Saturday, April 23, 2016

The Gifts That Keep On Giving

The summer I turned nine, we moved into a house much closer to my mother's large extended family than I could remember ever living before. My mother was one of eleven children so we suddenly found ourselves spending lots of time with aunts, uncles and cousins who had very nearly been strangers up to that point. 

That first summer, we had a house-warming party, hosting at least thirty or forty people. My Aunt Joyce arrived a little late and wandered into the kitchen where my mother was arranging casserole dishes that others had brought.

My aunt looked over Mom's shoulder and said, "I didn't know we were supposed to bring a dish-to-pass."

Mom said, "We weren't expecting anything but your presence."

Aunt Joyce smirked and said, "We didn't bring you any of those either."

Presence. Presents. Heh.

Having not yet entered fourth grade, I doubt I had ever seen the word "presence" in print, though I might well have seen "presents." Either way, I not only got the joke, but loved the wordplay. It is one of many incidents that reinforced my interest in words, in reading and writing and, therefore, reinforced what has turned out to be a fundamental piece of my identity. 

T is for Thankful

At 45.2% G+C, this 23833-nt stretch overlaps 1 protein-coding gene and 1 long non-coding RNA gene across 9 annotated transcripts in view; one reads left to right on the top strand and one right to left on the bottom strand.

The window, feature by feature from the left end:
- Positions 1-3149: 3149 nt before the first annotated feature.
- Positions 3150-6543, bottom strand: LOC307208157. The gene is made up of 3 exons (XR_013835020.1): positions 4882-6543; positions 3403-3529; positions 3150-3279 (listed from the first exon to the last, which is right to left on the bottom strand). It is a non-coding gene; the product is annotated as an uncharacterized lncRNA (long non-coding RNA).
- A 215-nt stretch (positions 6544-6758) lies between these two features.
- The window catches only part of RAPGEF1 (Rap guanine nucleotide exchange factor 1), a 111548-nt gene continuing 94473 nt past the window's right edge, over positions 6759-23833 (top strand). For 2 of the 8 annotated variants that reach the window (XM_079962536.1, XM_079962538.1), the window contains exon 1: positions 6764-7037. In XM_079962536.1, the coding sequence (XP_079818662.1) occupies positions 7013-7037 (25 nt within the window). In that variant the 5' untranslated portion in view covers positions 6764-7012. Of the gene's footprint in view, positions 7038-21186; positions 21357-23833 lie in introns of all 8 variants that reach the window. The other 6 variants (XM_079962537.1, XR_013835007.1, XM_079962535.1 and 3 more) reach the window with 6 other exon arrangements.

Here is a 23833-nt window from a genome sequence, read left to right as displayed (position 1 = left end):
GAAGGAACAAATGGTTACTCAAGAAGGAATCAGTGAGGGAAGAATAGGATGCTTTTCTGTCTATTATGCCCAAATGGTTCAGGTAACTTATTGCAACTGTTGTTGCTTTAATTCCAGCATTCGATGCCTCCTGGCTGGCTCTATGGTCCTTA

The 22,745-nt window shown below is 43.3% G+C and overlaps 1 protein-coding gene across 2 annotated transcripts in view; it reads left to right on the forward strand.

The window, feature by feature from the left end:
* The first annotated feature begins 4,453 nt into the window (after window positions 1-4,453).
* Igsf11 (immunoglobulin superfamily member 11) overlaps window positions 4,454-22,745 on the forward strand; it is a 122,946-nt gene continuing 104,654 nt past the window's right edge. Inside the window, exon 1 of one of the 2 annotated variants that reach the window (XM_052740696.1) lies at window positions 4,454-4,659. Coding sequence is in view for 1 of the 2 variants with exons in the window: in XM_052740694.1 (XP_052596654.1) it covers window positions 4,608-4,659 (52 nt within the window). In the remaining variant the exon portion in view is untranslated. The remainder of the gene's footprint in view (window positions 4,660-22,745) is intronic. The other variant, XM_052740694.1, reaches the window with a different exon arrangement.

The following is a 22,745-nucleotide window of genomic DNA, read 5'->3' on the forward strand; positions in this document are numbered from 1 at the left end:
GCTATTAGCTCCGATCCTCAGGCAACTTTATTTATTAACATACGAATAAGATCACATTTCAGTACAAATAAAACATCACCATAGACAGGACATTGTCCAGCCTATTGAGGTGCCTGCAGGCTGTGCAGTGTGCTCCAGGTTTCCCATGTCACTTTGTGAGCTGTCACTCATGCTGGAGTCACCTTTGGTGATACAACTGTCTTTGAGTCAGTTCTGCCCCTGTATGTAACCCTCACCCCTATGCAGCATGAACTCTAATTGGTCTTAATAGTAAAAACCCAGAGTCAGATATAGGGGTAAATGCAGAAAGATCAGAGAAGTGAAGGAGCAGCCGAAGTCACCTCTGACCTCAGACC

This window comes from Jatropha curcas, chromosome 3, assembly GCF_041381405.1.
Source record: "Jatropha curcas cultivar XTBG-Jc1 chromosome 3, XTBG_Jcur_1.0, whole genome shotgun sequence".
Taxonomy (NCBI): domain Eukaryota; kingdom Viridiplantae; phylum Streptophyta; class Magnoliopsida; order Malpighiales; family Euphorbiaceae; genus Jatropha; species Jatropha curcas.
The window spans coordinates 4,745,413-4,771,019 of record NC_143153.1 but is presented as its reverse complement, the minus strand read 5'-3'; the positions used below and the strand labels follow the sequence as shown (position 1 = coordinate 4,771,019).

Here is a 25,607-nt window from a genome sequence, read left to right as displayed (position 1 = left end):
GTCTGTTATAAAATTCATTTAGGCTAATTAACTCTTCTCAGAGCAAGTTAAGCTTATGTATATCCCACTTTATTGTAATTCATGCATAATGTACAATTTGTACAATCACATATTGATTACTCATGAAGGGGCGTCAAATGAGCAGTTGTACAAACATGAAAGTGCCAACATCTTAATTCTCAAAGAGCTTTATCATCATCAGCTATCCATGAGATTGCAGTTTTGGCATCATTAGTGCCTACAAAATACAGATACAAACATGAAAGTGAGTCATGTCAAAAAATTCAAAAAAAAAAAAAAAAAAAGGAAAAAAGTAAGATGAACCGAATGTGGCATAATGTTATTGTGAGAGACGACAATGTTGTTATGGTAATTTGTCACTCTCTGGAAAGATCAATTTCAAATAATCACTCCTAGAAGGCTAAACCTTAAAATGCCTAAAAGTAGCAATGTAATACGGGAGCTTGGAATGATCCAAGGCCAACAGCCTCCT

7 comments:

  1. My mom was the middle of 12 kids.
    Coffee is on

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    1. My mom was seventh of eleven--seven girls, four boys.

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  2. My Dad was the middle child of seven (one died in infancy). He helped raise his youngest brother after his Mom died young. My Mom also came from a large family. On the other hand, I was an only child. Maybe that's why I'm such a poor punner. Alana ramblinwitham.blogspot.com

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    1. My father was an only child and my mom was seventh of eleven children. I am oldest of four so they kind of split the difference between eleven and 1, I guess. :)

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  3. A dish-to-pass, I'd not heard of that before. I like word play too and sometimes make up my own.

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    1. I think "dish-to-pass" must be a regional thing. I grew up hearing it, but have learned that potluck or covered dish supper are the much more common ways to indicate guests are expected to bring some food. :)

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